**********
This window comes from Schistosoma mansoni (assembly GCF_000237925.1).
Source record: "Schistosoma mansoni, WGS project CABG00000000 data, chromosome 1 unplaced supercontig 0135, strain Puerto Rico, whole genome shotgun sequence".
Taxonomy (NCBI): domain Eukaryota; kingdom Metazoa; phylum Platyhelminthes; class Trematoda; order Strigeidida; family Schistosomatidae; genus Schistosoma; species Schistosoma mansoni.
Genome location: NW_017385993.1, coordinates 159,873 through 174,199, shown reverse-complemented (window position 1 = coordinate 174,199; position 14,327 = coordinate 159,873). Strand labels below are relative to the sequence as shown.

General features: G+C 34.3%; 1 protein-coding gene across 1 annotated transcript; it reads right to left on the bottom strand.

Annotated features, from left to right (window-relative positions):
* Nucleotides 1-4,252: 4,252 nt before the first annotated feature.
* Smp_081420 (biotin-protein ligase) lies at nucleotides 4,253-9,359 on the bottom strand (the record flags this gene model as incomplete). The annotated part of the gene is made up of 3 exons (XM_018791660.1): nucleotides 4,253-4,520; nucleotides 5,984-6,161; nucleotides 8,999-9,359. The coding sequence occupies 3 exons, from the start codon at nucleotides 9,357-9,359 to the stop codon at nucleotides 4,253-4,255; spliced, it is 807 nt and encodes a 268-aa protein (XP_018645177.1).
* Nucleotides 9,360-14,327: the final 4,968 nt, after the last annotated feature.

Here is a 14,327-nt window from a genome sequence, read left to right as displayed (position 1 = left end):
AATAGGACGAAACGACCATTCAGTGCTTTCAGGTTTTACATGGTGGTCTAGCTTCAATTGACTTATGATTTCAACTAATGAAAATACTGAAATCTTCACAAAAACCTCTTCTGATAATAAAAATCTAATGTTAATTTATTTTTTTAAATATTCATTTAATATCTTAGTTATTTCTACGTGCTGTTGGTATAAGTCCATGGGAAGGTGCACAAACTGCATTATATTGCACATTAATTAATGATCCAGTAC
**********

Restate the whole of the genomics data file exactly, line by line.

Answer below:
This window comes from Schistosoma mansoni (assembly GCF_000237925.1).
Source record: "Schistosoma mansoni, WGS project CABG00000000 data, chromosome 1 unplaced supercontig 0135, strain Puerto Rico, whole genome shotgun sequence".
Taxonomy (NCBI): domain Eukaryota; kingdom Metazoa; phylum Platyhelminthes; class Trematoda; order Strigeidida; family Schistosomatidae; genus Schistosoma; species Schistosoma mansoni.
Genome location: NW_017385993.1, coordinates 159,873 through 174,199, shown reverse-complemented (window position 1 = coordinate 174,199; position 14,327 = coordinate 159,873). Strand labels below are relative to the sequence as shown.

General features: G+C 34.3%; 1 protein-coding gene across 1 annotated transcript; it reads right to left on the bottom strand.

Annotated features, from left to right (window-relative positions):
* Nucleotides 1-4,252: 4,252 nt before the first annotated feature.
* Smp_081420 (biotin-protein ligase) lies at nucleotides 4,253-9,359 on the bottom strand (the record flags this gene model as incomplete). The annotated part of the gene is made up of 3 exons (XM_018791660.1): nucleotides 4,253-4,520; nucleotides 5,984-6,161; nucleotides 8,999-9,359. The coding sequence occupies 3 exons, from the start codon at nucleotides 9,357-9,359 to the stop codon at nucleotides 4,253-4,255; spliced, it is 807 nt and encodes a 268-aa protein (XP_018645177.1).
* Nucleotides 9,360-14,327: the final 4,968 nt, after the last annotated feature.

Here is a 14,327-nt window from a genome sequence, read left to right as displayed (position 1 = left end):
AATAGGACGAAACGACCATTCAGTGCTTTCAGGTTTTACATGGTGGTCTAGCTTCAATTGACTTATGATTTCAACTAATGAAAATACTGAAATCTTCACAAAAACCTCTTCTGATAATAAAAATCTAATGTTAATTTATTTTTTTAAATATTCATTTAATATCTTAGTTATTTCTACGTGCTGTTGGTATAAGTCCATGGGAAGGTGCACAAACTGCATTATATTGCACATTAATTAATGATCCAGTAC